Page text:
The internet is rife with cats: cat videos, cat memes, there are even celebrity cats! But if you think that modern folks are cat-crazy you should have been around in Ancient Egypt.
Cats were highly regarded in Ancient Egypt, which is evidenced by the overwhelming presence of cats in Egyptian art. Egyptians left behind cat statues, mummified cats, and worshiped gods who had cat features.
Curious to know more? We’ve got 6 illuminating facts about cats in Ancient Egypt.
1. The first known depiction of a domestic cat in Egypt appears on a tomb that dates to 1950 B.C.E. Though cats were common in Egypt, for a long time they were simply valued as helpful eliminators of vermin. It was only overtime that they became house pets and were later seen as sacred.
2. Cast were not necessarily worshipped as gods, but were thought to have important connections to various feline goddesses. The most notable goddess was Bastet, who was initially depicted as lioness and overtime resembled a short-haired domestic cat. Bastet was worshipped as a divine mother, a protector, and a guardian against evil spirits. By the first millennium B.C.E., she had gained something of a cult following in certain areas.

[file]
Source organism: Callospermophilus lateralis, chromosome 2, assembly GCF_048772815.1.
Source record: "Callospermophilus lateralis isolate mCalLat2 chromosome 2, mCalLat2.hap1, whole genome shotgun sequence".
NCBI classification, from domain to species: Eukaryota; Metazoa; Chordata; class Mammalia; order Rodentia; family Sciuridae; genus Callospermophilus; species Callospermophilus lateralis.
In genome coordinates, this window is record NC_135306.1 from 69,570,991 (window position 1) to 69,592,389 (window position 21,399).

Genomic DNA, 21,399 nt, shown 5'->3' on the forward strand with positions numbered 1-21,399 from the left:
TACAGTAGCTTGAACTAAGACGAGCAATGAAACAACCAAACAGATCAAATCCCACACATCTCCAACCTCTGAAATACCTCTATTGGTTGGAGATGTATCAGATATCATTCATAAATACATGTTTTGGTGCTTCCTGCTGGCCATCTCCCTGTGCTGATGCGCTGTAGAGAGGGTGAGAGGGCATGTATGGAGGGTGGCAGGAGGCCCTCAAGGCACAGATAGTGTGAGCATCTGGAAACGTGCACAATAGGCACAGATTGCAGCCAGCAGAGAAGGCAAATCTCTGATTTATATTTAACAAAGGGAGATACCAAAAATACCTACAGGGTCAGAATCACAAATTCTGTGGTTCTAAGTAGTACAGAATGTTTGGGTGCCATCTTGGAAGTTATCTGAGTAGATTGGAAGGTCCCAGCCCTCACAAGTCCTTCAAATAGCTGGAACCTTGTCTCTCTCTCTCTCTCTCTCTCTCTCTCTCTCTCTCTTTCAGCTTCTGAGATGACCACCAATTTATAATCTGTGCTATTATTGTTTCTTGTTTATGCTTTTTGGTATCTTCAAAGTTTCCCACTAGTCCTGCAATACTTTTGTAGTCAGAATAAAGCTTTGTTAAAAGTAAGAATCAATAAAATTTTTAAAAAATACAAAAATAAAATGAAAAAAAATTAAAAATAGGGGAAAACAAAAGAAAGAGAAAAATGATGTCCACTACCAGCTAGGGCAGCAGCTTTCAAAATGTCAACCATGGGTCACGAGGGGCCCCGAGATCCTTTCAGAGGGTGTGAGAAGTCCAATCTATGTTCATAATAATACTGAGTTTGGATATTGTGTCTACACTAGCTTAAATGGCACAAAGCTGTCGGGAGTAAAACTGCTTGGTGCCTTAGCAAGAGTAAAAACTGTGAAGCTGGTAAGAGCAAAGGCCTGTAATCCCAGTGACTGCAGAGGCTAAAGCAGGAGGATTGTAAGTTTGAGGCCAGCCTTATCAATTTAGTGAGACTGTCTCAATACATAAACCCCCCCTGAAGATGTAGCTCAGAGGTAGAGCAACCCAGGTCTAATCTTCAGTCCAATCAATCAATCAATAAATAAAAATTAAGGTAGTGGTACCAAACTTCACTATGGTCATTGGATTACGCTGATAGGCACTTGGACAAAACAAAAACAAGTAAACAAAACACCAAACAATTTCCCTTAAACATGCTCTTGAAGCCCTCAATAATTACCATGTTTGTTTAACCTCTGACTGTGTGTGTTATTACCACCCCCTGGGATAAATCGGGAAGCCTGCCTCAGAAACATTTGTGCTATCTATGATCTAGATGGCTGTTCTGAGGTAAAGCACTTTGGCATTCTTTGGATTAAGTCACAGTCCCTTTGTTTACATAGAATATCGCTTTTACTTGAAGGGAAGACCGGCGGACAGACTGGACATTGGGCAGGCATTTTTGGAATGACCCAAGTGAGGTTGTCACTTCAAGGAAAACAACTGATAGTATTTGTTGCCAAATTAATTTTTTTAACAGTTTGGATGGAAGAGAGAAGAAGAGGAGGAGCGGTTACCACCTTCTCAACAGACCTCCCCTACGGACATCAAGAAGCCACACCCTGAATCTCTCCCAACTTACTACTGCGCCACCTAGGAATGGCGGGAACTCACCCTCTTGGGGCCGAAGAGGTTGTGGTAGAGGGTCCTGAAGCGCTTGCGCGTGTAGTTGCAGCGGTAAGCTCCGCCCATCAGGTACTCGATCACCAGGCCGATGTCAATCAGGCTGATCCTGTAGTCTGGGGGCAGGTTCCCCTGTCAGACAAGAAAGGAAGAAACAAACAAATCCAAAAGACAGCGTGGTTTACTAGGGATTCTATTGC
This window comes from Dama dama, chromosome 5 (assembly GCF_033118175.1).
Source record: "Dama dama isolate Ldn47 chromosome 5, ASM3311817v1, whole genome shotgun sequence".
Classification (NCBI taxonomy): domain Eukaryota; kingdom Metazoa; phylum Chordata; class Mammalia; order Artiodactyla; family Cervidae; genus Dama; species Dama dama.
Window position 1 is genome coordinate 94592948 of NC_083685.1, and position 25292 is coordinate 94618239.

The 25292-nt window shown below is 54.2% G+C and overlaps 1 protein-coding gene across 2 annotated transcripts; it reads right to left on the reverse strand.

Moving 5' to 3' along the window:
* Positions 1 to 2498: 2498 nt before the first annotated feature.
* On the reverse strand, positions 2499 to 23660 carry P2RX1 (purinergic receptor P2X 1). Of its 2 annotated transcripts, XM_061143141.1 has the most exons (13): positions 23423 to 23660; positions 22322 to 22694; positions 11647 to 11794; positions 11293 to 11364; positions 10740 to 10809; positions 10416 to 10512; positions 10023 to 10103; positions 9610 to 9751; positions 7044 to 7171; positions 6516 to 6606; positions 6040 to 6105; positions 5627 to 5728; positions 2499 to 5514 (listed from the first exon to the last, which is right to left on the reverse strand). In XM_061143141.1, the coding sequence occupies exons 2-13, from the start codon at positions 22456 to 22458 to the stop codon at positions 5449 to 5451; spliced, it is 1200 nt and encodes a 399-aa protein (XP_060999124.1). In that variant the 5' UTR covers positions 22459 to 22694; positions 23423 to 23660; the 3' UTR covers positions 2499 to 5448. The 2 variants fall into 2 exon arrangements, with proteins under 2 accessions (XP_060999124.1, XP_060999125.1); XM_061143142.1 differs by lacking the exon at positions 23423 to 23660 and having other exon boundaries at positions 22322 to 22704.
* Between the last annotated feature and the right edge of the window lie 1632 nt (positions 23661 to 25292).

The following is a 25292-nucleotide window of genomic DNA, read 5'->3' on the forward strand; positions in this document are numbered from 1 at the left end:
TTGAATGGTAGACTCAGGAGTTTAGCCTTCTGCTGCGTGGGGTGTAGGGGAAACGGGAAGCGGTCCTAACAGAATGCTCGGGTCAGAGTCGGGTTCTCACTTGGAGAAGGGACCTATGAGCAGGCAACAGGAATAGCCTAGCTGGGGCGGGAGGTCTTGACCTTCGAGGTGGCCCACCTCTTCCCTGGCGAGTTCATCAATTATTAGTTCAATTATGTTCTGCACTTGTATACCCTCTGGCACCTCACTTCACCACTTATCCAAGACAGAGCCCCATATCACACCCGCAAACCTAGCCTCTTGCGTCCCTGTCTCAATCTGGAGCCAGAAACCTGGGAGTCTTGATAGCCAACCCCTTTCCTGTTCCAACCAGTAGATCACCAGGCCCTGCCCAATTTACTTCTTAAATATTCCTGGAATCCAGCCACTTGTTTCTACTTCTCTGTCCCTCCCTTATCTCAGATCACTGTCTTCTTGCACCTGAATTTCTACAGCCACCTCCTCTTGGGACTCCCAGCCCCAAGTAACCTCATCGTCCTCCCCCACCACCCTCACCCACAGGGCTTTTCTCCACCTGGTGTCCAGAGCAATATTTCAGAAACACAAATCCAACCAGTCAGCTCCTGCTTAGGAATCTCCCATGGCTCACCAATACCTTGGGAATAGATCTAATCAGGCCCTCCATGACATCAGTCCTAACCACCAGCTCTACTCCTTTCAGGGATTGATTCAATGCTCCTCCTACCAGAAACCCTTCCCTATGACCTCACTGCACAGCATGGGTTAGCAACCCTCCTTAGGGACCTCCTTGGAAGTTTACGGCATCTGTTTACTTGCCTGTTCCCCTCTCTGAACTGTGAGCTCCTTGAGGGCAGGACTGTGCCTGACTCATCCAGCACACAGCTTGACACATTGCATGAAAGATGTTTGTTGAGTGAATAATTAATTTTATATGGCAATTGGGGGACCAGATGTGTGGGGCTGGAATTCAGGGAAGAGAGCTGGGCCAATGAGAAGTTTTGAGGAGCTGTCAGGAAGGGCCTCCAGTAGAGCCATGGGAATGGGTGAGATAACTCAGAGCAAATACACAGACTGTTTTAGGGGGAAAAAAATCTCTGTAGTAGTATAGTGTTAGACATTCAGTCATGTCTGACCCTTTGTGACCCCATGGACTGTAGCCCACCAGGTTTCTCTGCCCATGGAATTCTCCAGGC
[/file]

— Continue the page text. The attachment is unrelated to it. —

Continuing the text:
3. Cats who were cherished as pets were sometimes mummified, possibly in the hopes that they could join their owners in the after life. An analysis of certain cat mummies found that they contained the same embalming materials as those used in humans. Because of this, some researchers believe that, at least for some cats, embalmers took as much time and care in preparing them for the afterlife as they did for humans.
4. The Roman scholar, Herodotus, recorded in his notes that when a beloved household cat died, Egyptians shaved their eyebrows. This was sign of mourning, a period that was deemed officially over when their eyebrows grew back.
5. While cats were highly revered, evidence also suggests that cats were bred specifically bred for religious sacrifice. Priests raised cats who were then killed, mummified and given as votive offerings to Bastet. Religious pilgrims could pay to have a cat mummified for this very purpose. X-rays of cat mummies reveal that some don’t even contain actual remains; the demand for offerings was so high that there were not enough cats to go around.
6. While Egyptian were not the first ones to domesticated cats, it is believed that their love of the animal greatly contributed to the cat’s popularity. A surge in Egyptian cat breeding helped create the domestic creatures we now know and love.